How Much Is Too Much?
As athletes, we are always trying to break walls, but sometime we end up breaking ourselves.
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Run four miles. Follow with a mile-long ocean swim. Then tread frigid water for an hour. Warm back up by cranking out crazy high reps of pushups, burpees and jumping jacks. This is all in a day’s workout for Stew Smith, former Navy SEAL Lieutenant and author of The Special Ops Workouts.
With the steamrolling popularity of Crossfit, Tough Mudders, and ultramarathons, workouts like these are no longer reserved for our country’s reserves. “We are always pushing the envelope to be bigger, faster, stronger,” says Smith. “Humans just want that next level.”
The thing about limits is that you don’t know they have been reached until you pass them. Stress fractures, overuse injuries, and rhabdomyolysis (the old and then new again Crossfit controversy), are finding their way out of athletic training facilities and into family physician offices. A study by California State University-Sacramento’s kinesiology and health science department reports that up to 70 percent of runners sustain overuse injuries during any one year.
Russian sports scientist Dr. Yuri Verkhoshansky set out in the ‘50’s to explore how much an athlete’s body could handle. His studies exploited everyday people to explore the physical limits of Olympic athletes. He required them to jump from 20-foot ladders barefoot or attempt 800-pound bench presses. By testing how far he could push average Joes, Verkhoshansky found the breaking point for elite Soviet athletes. One of his athletes, Boris Zubov, became a European record holding sprinter. It was all a matter of pushing the limits.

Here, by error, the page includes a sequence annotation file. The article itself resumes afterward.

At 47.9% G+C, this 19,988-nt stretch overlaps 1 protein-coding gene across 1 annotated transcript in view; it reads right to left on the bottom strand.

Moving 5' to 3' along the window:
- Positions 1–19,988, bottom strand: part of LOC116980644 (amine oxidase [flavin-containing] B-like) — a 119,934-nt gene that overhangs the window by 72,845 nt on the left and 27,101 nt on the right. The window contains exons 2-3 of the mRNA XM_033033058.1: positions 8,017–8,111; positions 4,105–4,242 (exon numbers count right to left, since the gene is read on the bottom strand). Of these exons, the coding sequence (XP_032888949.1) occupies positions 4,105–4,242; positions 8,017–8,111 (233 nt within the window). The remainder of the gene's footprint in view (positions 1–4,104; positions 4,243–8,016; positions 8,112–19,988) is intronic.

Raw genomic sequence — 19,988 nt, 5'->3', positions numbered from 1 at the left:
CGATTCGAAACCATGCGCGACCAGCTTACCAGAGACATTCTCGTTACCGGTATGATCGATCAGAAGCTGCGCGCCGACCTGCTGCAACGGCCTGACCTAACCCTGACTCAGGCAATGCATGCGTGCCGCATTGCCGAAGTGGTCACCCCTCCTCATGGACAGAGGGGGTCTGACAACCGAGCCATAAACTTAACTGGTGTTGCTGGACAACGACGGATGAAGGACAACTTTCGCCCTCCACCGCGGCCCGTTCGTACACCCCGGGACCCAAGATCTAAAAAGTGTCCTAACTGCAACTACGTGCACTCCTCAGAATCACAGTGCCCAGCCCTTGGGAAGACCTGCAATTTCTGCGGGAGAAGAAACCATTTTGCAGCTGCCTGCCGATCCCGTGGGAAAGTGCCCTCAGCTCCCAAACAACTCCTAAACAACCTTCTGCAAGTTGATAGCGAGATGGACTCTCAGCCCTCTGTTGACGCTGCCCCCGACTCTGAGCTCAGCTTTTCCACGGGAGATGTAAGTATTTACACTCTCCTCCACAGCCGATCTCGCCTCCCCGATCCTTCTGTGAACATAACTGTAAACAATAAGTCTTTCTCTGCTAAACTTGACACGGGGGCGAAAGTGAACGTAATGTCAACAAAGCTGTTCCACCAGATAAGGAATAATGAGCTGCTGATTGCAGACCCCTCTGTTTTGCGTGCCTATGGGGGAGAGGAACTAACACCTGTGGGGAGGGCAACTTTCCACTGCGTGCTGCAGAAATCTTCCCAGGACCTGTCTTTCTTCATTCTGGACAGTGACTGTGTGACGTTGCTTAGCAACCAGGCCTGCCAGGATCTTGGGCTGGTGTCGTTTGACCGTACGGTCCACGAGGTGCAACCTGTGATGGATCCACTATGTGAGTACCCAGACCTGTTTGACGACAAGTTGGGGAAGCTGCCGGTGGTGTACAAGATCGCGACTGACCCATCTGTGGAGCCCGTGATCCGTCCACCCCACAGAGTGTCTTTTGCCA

But that doesn’t mean you should break them. “Overreaching can easily become overtraining,” says Bryan Mann, assistant director of strength and conditioning at the University of Missouri. Injury and burnout are only a few steps away. So how do you maximize your potential without finding yourself at doctor’s office?
Recognize the difference between working out and training. “Working out is acute. It feels like work,” says Kelly Baggett, a performance consultant who has worked with athletic programs at Texas A&M and the University of Arkansas. “Training is synergistic: you find your threshold. There is a goal, plan and end result.”
Break past your limits during training—yes. Break past your limits during every workout—no. Workouts should progress throughout the year. Training should frame a specific goal, race or event. There is a fine line between mental toughness and stupidity.